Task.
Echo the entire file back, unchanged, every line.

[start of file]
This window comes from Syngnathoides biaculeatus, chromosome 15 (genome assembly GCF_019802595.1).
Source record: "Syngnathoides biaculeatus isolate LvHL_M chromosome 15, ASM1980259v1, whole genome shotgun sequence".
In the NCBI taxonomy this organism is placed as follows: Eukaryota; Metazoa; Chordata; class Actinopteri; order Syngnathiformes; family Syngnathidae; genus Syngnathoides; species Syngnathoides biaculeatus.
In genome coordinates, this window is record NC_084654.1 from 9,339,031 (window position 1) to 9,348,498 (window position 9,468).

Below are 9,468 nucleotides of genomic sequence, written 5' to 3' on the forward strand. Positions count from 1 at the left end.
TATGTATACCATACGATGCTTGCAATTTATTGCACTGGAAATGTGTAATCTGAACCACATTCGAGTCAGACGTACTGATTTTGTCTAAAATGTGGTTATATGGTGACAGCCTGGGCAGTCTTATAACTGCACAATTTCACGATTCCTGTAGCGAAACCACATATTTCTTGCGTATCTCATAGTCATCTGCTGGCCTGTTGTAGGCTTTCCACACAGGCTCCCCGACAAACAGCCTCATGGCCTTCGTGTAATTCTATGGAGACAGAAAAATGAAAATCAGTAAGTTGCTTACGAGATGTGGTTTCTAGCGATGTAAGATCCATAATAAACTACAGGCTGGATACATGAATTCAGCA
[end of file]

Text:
This window comes from Syngnathoides biaculeatus, chromosome 15 (genome assembly GCF_019802595.1).
Source record: "Syngnathoides biaculeatus isolate LvHL_M chromosome 15, ASM1980259v1, whole genome shotgun sequence".
In the NCBI taxonomy this organism is placed as follows: Eukaryota; Metazoa; Chordata; class Actinopteri; order Syngnathiformes; family Syngnathidae; genus Syngnathoides; species Syngnathoides biaculeatus.
In genome coordinates, this window is record NC_084654.1 from 9,339,031 (window position 1) to 9,348,498 (window position 9,468).

Below are 9,468 nucleotides of genomic sequence, written 5' to 3' on the forward strand. Positions count from 1 at the left end.
TATGTATACCATACGATGCTTGCAATTTATTGCACTGGAAATGTGTAATCTGAACCACATTCGAGTCAGACGTACTGATTTTGTCTAAAATGTGGTTATATGGTGACAGCCTGGGCAGTCTTATAACTGCACAATTTCACGATTCCTGTAGCGAAACCACATATTTCTTGCGTATCTCATAGTCATCTGCTGGCCTGTTGTAGGCTTTCCACACAGGCTCCCCGACAAACAGCCTCATGGCCTTCGTGTAATTCTATGGAGACAGAAAAATGAAAATCAGTAAGTTGCTTACGAGATGTGGTTTCTAGCGATGTAAGATCCATAATAAACTACAGGCTGGATACATGAATTCAGCA